Cerys morris
Whats the difference between 피곤해요 and 피곤하다 So me and my friend are learning Korean together and we both have different ideas of how to say "I'm tired" she says 히곤하다 and I say 피곤해요 it would be helpful if someone could state the meaning behind both of these and tell me how "I'm tired" is actually said in Hangul
Feb 23, 2017 7:24 PM
Answers · 4
In the dictionary form 피곤하다(to be tired), 피곤하 is a verb/adjective stem and 다 is infinitive ending suffix. 다 is replaced with each ending suffix. There are seven speech levels in Korean, and each level has it's ending suffix. -다 is the ending suffix of Haera-che -(어/아/여)요 and -에요 are the ending suffix Haeyo-che -어요 is used after a verb or adjective of which final vowel is ㅓ, ㅕ, ㅜ, ㅡ, ㅣ, ㅐ, ㅔ, ㅖ, ㅞ, ㅚ, ㅟ, ㅢ -아요 is used after a verb or adjective of which final vowel is ㅏ, ㅑ, ㅗ, ㅘ -여요 is used after 하다 verb -에요 is used after 이다 or 아니다 Haeyo-che(Formality: low, Politeness :high) is remarkable in that it is used both with higher level pronouns (namely, titles) as well as the middle level second person pronoun dangsin. It is used mainly: In Korean phrasebooks for foreigners. Between strangers, especially those older or of equal age. Between female co-workers or friends. Haera-che(Formality: high, Politeness :low) is generally called the "plain" style. It is used: To close friends or relatives of similar age, and by adults to children. In impersonal writing (books, newspapers, and magazines) and indirect quotations ("She said that..."). In grammar books, to give examples. For example with 피곤하다 나는 피곤하다 is Haera-che 저는 피곤해요(<=조용하여요:하여 is contracted to 해) is Haeyo-che with 크다 집이 크다 is Haera-che 집이 커요 is Haeyo-che with 작다 집이 작다 is Haera-che 집이 작아요 is Haeyo-che with 먹다 사과를 먹는다 is Haera-che 사과를 먹어요 is Haeyo-che Refer to https://en.wikipedia.org/wiki/Korean_speech_levels
February 24, 2017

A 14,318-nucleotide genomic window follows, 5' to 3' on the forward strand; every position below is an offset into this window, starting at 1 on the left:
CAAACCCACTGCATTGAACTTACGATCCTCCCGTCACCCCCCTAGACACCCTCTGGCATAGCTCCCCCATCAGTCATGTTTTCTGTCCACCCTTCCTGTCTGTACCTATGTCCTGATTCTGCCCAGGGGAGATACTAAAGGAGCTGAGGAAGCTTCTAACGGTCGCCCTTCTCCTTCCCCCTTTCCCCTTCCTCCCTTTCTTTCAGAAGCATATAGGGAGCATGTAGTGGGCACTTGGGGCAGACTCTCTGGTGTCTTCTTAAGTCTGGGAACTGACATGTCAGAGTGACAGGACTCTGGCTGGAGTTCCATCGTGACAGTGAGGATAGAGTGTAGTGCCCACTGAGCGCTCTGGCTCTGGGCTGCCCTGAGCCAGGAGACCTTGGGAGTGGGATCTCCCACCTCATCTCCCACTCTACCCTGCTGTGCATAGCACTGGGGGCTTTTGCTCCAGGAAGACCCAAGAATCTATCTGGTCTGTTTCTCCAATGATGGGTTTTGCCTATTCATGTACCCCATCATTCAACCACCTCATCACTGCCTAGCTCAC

They have the same meaning but a different register because of the different ending forms. There are several ending forms in Korean depending on the exact meaning the speaker wants to express. Learners first need to know the four standard ones of these with no special connotation other than formality and politeness. Formality is about how official(stiff) or familiar(soft) it sounds, and politeness how respectful one is to the listener. Here are the four common declarative endings in the present tense, with the 피곤하다 example. 1. -ㅂ니다 (피곤합니다) - [formal, polite] For someone older than you or a group of people in a formal setting. 2. -다 (피곤하다) - [formal, plain] For addressing the public through a media, or when speaking to friends. 3. -아요/어요 (피곤해요) - [informal, polite] For adults outside of your close circle. 4. -아/어 (피곤해) - [informal, plain] For friends and siblings, or children. * These four styles are not strictly only for the occasions listed above - we often mix them in ordinary speech. So both 피곤해요 and 피곤하다 are natural and in common use, but usually to different types of people.
February 23, 2017
There are a lot of ways to say "I'm tired" in 한글 - 피곤하다 - 지친다 - 졸린다 - 잠온다 - 힘들다 - 쉬고싶다 etc. etc. --- If you have any question, feel free to ask me ;D
February 23, 2017
피곤해요. = I'm tired. (present tense. Also he's tired, she's tired; they're tired, etc) 피곤하다 = to be tired (unconjugated verb)
February 24, 2017
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